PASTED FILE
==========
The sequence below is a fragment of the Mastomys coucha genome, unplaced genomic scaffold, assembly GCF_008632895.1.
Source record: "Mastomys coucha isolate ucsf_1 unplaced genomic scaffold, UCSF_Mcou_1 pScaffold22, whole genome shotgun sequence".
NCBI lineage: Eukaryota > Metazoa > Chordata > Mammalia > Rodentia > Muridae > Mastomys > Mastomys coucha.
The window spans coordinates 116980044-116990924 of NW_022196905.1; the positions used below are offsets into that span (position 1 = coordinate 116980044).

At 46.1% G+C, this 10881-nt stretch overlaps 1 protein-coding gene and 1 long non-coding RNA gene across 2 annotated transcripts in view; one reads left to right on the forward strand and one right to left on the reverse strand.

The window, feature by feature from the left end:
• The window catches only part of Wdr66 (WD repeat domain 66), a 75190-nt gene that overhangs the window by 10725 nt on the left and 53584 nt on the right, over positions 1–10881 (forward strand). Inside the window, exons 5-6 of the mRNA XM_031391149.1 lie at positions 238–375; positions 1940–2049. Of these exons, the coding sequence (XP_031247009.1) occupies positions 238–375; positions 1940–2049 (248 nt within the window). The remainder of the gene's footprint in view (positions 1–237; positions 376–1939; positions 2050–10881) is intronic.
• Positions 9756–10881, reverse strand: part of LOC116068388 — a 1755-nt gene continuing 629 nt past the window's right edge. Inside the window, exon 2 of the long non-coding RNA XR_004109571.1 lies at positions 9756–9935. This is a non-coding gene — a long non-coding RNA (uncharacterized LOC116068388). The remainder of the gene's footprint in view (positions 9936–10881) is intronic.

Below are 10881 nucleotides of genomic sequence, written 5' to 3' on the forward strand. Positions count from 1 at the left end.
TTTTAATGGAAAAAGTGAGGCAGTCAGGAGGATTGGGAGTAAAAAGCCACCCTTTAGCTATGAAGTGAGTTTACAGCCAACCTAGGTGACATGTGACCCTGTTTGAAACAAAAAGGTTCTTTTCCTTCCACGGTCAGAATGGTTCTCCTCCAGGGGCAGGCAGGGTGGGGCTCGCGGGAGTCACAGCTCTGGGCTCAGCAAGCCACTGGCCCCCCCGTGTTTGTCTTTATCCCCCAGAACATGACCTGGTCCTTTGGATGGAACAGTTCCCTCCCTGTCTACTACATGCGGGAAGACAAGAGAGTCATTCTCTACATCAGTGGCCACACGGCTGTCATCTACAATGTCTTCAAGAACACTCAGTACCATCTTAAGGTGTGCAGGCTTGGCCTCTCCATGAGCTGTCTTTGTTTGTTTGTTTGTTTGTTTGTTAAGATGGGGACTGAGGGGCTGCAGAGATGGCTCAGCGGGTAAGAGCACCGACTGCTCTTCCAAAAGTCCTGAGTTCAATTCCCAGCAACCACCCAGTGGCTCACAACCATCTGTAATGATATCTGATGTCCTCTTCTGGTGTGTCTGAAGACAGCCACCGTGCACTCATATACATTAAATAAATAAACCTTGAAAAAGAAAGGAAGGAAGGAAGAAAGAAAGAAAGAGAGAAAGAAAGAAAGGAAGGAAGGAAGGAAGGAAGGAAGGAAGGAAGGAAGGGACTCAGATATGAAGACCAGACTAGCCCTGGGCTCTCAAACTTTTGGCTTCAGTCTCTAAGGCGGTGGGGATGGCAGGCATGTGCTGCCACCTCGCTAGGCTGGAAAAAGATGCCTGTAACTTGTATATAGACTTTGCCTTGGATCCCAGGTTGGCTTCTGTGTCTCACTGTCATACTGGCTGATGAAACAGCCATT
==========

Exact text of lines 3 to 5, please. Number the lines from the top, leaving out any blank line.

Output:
NCBI lineage: Eukaryota > Metazoa > Chordata > Mammalia > Rodentia > Muridae > Mastomys > Mastomys coucha.
The window spans coordinates 116980044-116990924 of NW_022196905.1; the positions used below are offsets into that span (position 1 = coordinate 116980044).

At 46.1% G+C, this 10881-nt stretch overlaps 1 protein-coding gene and 1 long non-coding RNA gene across 2 annotated transcripts in view; one reads left to right on the forward strand and one right to left on the reverse strand.